Gf wants a site to advertise her make-up products on. It's not an online store, all it needs to be is probably a single big rear end picture with all of the products/prices on it and a link to her facebook company page. Maybe (big maybe) a contact form.

She also wants a custom email account/domain to use as main contact for this business.

Given that I know nothing about hosting and email domains for that matter, what would be the most affordable and simplest solution out there for her needs?

Thanks!

Yakattak
Dec 17, 2009

I am Grumpypuss
>:3

DreadCthulhu posted:

Ok guys, really basic question, don't laugh ;)

Gf wants a site to advertise her make-up products on. It's not an online store, all it needs to be is probably a single big rear end picture with all of the products/prices on it and a link to her facebook company page. Maybe (big maybe) a contact form.

She also wants a custom email account/domain to use as main contact for this business.

Given that I know nothing about hosting and email domains for that matter, what would be the most affordable and simplest solution out there for her needs?

Thanks!

Try goon run Lithium Hosting: http://forums.somethingawful.com/showthread.php?threadid=2818800 starts at $1/mo for goons, that plan should be good enough for her needs. Do the emails through google apps.

Coca-Cola yum!
May 8, 2010
http://www.hostable.com

Right now they are doing shared, unlimited hosting for a one-time verification fee of .99c for 3 years.

It would likely be very slow due to the amount of people signing up, but still thats a pretty good deal to just have somewhere to mess around on.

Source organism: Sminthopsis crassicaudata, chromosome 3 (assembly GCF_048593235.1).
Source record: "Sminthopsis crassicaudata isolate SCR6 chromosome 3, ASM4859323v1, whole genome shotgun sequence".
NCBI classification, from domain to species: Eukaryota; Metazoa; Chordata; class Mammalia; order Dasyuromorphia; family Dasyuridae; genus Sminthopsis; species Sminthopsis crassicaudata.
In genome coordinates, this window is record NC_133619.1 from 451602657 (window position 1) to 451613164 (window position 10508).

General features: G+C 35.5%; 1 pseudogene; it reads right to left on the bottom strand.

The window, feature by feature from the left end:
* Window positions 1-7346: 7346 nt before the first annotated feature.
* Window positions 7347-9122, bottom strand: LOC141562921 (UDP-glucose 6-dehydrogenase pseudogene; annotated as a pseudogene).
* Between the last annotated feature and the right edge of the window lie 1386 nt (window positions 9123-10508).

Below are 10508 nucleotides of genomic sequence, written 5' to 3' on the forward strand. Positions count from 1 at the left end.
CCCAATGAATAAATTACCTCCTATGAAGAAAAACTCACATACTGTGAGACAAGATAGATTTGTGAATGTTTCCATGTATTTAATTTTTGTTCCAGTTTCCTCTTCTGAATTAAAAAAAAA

http://www.hostable.com/why-is-it-Free.aspx

e: Forgot to add, after 3 years they will start charging you automatically, so do be careful to remember to cancel when you are finished.

Coca-Cola yum! fucked around with this message at 04:54 on Mar 25, 2011

Fangs404
Dec 20, 2004

I time bomb.

optikalus posted:

You can set your VirtualHost entries like:

<VirtualHost *:80>
</VirtualHost>

and then

<VirtualHost 1.2.3.4:443>
</VirtualHost>

for the SSL host.

The other hosts will still answer on 443 because SSL binds to the IP address (and they'll have an invalid certificate warning), but it should load the default virtualhost (first virtualhost apache finds in the configs).

If you create a virtualhost entry at the top of your list like:

<VirtualHost *:443>
ServerName 1.2.3.4:80
</VirtualHost>

It should load that one since the ServerName doesn't match any valid *:443 vhosts, and you can point it to an error page if you want.

Thanks man. What I wound up doing was just creating a cert for all the sites I run using a wildcard CN.

Impotence
Nov 8, 2010
Lipstick Apathy

Coca-Cola yum! posted:

http://www.hostable.com

Right now they are doing shared, unlimited hosting for a one-time verification fee of .99c for 3 years.

It would likely be very slow due to the amount of people signing up, but still thats a pretty good deal to just have somewhere to mess around on.

http://www.hostable.com/why-is-it-Free.aspx

e: Forgot to add, after 3 years they will start charging you automatically, so do be careful to remember to cancel when you are finished.

Hostable charges a non-refundable set up fee as well as its periodic service fee which in some cases may be refundable as further set forth elsewhere herein. Hostable charges an Annual Domain/DNS Maintenance Fee of $.17 per month per domain name, a Universal Internet Service (IPv6) Recovery Fee of $.07 per month per domain for Domain Only accounts and $.34 per month per domain for all other accounts, and a Wind Energy Surcharge of $.57 per month for all accounts except Domain Only accounts. Hostable may also charge you for Domain service fees and specifically reserves the right to institute additional charges upon notice to you. Hostable reserves the right to alter, change, amend or delete charges at its sole discretion. Hostable further reserves the right to institute new services and charge fees in association with the provision of such new services as it deems appropriate.